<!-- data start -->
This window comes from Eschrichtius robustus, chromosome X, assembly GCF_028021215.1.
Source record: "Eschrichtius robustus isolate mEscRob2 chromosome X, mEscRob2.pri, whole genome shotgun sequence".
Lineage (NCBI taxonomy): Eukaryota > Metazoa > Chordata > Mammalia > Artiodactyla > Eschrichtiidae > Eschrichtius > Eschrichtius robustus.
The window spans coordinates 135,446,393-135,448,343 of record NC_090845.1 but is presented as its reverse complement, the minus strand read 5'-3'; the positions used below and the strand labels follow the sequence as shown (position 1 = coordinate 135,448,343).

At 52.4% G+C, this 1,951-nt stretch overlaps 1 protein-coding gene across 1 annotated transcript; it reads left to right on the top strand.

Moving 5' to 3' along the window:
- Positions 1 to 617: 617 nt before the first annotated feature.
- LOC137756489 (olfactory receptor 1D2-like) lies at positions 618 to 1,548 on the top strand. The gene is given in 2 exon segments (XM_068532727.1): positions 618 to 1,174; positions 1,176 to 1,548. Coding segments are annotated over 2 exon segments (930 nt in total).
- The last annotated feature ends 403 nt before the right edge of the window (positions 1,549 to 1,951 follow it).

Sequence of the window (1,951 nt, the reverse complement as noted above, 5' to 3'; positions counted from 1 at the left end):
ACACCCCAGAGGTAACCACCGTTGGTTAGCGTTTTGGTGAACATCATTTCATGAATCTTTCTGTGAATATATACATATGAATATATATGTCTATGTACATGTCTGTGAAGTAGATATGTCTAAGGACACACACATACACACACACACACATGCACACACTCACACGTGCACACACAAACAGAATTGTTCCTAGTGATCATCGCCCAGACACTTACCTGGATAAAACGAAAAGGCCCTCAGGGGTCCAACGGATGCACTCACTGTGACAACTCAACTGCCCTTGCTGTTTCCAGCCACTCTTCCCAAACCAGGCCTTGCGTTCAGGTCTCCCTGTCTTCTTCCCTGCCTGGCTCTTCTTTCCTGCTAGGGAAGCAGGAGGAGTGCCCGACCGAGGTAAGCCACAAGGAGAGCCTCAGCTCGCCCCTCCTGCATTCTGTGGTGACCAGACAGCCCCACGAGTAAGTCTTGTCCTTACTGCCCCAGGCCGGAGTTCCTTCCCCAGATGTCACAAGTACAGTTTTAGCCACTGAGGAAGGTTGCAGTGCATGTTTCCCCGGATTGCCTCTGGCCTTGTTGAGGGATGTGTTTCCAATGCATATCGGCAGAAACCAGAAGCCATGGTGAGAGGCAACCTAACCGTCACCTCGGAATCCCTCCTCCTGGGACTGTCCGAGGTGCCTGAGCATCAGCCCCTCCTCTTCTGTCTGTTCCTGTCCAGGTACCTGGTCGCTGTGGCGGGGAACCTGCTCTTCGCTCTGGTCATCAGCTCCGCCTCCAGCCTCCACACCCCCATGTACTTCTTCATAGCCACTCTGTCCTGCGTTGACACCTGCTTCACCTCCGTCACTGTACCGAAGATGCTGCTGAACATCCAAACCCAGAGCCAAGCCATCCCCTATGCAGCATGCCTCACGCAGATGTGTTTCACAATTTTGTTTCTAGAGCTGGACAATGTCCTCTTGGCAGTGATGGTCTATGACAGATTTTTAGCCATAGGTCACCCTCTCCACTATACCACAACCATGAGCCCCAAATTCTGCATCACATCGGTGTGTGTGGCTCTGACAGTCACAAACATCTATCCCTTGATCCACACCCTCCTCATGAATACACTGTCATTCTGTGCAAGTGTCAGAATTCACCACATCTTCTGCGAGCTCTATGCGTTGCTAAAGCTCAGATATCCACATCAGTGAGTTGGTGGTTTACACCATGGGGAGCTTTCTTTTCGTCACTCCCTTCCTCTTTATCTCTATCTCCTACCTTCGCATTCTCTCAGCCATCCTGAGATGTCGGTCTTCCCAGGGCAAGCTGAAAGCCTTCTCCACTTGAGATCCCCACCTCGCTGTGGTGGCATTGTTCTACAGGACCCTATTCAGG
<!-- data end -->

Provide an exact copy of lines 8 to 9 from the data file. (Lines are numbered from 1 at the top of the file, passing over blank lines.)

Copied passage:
- LOC137756489 (olfactory receptor 1D2-like) lies at positions 618 to 1,548 on the top strand. The gene is given in 2 exon segments (XM_068532727.1): positions 618 to 1,174; positions 1,176 to 1,548. Coding segments are annotated over 2 exon segments (930 nt in total).
- The last annotated feature ends 403 nt before the right edge of the window (positions 1,549 to 1,951 follow it).